• charge women more than men for health coverage as they would have to pay more for plans that include maternity coverage; and
  • re-impose annual and lifetime limits on coverage.

While the AHCA now includes $8 billion in federal funding to help cover those who fall into a high-risk pool and requires states to set up their own funding for these individuals, it falls significantly short of eliminating the bill’s funding deficits, or solving the other problems it creates for people with pre-existing conditions. 

Currently, ninety-five percent of children in the United States have health coverage – a historic high – thanks in large part to the Affordable Care Act (ACA), Medicaid and the Children’s Health Insurance Program (CHIP). More than 11 million low income adults in 31 states and the District of Columbia are also benefitting from expanded Medicaid under the ACA. When parents are able to access health care coverage and treatment, it not only strengthens their capacity to promote their child’s development, but increases rates of coverage and treatment services for their children. The AHCA now goes to the Senate where it could face barriers to passage. 

For more information on how the current structure of Medicaid promotes well-being and healthy outcomes for children and families and the dangers of altering the funding structure of the program, download and read recent CSSP briefs:

Today’s vote in the House along with the Executive Order Promoting Free Speech and Religious Liberty, which addresses amending regulations to allow for organizations to not provide preventive care based on a religious objection, marks a significant step backward in health care coverage for all Americans. We will continue to issue policy briefs, statements and blogs in response to attacks on equity, basic rights and well-being. These are continually evolving issues, and our analysis and specific recommendations will change as we learn new information. Please continue to follow us on social media (@CtrSocialPolicy and fb.com/ctrsocialpolicy) and visit our website at www.cssp.org

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Rhiannon Reeves is a policy analyst at CSSP.

Concluding its role as technical assistance provider for the Building Neighborhood Capacity Program (BNCP), the Center for the Study of Social Policy is releasing a four-part series of practice briefs reflecting on program learnings. Highlighting guidance and examples from the four BNCP sites in Flint, MI; Fresno, CA; Memphis, TN; and Milwaukee, WI; the briefs focus on:

Launched in 2012 by the Obama Administration, BNCP aimed to catalyze community-driven change in neighborhoods that have historically faced barriers to revitalization. The program focused on building the capacity of residents, community organizations, and city-level stakeholders to work together to make progress on neighborhood priorities. BNCP was supported by a federal interagency partnership, with funding from the U.S. Departments of Justice, Education, and Housing and Urban Development, and additional partnership from the Department of Health and Human Services.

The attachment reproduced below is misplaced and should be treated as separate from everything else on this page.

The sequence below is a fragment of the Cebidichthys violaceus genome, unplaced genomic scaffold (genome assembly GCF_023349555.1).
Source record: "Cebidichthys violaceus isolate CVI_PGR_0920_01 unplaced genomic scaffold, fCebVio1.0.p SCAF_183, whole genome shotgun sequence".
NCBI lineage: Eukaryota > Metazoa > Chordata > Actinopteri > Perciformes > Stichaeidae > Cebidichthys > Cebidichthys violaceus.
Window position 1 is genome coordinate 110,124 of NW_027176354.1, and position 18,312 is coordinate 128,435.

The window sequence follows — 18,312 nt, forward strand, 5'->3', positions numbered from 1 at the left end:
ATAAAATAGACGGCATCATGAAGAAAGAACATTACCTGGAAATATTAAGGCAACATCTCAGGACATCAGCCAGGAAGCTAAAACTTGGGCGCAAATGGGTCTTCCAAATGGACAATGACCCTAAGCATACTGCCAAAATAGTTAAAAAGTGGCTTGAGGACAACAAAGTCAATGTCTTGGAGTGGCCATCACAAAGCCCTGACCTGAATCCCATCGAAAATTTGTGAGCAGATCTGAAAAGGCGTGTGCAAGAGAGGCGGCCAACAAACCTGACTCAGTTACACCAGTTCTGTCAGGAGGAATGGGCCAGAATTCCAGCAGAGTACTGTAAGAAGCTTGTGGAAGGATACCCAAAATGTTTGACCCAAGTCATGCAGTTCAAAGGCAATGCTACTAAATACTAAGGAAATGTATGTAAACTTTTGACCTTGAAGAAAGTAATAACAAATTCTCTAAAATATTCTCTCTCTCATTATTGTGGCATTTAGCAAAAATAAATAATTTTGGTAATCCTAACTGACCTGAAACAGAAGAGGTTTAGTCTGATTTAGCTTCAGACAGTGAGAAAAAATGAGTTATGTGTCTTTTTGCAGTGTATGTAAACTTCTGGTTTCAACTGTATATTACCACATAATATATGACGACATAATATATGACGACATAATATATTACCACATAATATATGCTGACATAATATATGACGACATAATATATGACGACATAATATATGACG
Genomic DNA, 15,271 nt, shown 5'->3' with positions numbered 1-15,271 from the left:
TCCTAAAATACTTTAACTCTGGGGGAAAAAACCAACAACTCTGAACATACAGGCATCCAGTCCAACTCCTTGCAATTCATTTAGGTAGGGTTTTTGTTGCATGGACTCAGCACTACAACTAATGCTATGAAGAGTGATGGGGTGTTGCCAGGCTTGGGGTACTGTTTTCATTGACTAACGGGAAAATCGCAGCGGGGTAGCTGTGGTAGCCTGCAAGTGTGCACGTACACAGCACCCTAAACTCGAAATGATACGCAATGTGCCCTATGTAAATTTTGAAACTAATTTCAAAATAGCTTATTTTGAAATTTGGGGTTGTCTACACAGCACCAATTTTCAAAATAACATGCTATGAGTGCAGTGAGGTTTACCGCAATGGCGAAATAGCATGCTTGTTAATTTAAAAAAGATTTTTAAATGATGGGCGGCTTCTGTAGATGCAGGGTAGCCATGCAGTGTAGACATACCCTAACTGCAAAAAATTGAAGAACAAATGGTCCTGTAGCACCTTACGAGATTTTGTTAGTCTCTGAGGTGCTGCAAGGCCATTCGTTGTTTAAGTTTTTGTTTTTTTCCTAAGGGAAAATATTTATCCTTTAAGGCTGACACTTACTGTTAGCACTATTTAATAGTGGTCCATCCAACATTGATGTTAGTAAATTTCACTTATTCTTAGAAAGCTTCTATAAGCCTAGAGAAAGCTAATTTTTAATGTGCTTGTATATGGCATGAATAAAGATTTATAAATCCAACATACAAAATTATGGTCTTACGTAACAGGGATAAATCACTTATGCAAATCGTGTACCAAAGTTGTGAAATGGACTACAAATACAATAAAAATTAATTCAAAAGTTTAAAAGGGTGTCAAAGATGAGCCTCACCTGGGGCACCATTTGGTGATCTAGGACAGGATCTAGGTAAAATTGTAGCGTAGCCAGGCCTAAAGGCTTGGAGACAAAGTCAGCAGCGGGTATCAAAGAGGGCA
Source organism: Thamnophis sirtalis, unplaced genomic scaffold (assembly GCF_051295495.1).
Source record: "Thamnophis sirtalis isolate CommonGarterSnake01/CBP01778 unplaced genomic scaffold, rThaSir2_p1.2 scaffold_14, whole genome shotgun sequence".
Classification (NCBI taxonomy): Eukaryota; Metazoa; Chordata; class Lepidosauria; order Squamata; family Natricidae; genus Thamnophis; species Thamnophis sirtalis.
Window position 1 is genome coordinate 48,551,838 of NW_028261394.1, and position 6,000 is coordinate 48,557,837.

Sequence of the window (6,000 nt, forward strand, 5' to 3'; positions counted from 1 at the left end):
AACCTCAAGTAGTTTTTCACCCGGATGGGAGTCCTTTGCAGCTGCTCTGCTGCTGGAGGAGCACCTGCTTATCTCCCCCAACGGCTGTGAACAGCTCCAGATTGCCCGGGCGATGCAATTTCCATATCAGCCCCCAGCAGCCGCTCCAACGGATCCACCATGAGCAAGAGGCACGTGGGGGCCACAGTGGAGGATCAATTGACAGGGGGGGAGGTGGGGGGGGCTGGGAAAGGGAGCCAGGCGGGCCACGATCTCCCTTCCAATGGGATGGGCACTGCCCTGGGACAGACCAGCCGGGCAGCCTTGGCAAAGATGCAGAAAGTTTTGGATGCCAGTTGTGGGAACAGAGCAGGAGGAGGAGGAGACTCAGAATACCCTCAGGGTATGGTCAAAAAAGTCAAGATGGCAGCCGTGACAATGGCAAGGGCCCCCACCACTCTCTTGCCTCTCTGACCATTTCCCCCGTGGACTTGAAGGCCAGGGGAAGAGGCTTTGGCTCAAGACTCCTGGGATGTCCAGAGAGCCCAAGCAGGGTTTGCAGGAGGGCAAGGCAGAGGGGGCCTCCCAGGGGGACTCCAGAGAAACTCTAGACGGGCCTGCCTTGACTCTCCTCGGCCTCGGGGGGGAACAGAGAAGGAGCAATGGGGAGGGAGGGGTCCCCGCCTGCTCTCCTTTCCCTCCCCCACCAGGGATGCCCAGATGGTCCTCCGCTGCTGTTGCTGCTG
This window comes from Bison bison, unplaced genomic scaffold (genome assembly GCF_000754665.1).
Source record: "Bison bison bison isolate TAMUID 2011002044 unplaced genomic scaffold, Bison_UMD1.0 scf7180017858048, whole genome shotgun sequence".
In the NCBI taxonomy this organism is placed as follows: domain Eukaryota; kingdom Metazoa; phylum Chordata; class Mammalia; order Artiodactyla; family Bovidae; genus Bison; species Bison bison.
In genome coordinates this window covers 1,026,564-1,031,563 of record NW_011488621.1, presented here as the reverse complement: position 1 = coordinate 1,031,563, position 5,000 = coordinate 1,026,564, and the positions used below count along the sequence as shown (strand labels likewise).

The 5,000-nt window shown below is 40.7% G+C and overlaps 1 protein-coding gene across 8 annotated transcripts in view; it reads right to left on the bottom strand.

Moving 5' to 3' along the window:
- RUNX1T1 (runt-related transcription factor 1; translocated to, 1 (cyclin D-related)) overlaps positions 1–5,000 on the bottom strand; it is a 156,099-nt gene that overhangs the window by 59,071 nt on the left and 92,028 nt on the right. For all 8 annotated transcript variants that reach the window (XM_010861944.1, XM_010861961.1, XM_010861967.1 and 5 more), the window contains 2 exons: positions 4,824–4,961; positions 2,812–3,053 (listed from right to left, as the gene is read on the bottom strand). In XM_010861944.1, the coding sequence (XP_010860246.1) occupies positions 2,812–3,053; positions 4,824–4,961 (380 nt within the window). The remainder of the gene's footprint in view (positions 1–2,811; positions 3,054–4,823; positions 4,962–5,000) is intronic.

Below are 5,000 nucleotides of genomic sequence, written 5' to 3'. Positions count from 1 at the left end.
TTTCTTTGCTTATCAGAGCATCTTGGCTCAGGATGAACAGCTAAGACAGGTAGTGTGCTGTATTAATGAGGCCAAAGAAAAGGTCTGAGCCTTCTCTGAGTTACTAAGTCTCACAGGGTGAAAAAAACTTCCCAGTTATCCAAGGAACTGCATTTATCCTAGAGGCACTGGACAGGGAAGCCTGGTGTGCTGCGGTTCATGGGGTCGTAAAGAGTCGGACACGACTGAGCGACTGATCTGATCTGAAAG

The first two BNCP practice briefs, originally released in September 2016, discuss the program’s focus on engaging residents and partners to develop local knowledge to inform results-focused revitalization strategies. Exemplifying an action-learning approach to capacity building, sites were encouraged to conduct “learn-by-doing” projects that provided an opportunity for participants to make a difference in the community while developing knowledge, skills, and relationships that could be applied to longer-term planning and revitalization efforts.

The second two practice briefs discuss what it takes to advance community-driven priorities in neighborhoods that have been historically disconnected from resources and power. The briefs underscore that differences in outcomes rooted in place are closely tied to generations of racial and economic segregation that have limited where people can live and work. As described in the third brief, bringing together people to tackle these disparities requires engaging residents and partners to communicate and collaborate across differences in race, class, and power. The fourth brief takes an in-depth look at efforts to transform relationships between neighborhoods and citywide leaders in particular, focusing on how the cities of Fresno and Memphis approached aligning resources, increasing investments, and changing practice or policy to respond effectively to the aspirations of BNCP neighborhoods. 

While federal funding for BNCP has concluded, local teams in each city are working to build on the foundation of progress to date. In doing so, they seek to sustain a focus on working across neighborhood and city boundaries, while engaging residents and partners to apply ongoing capacity gained to propel the long-term efforts and investments needed to create neighborhood of opportunity for everybody.

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Lauren Wechsler is a senior program analyst at CSSP.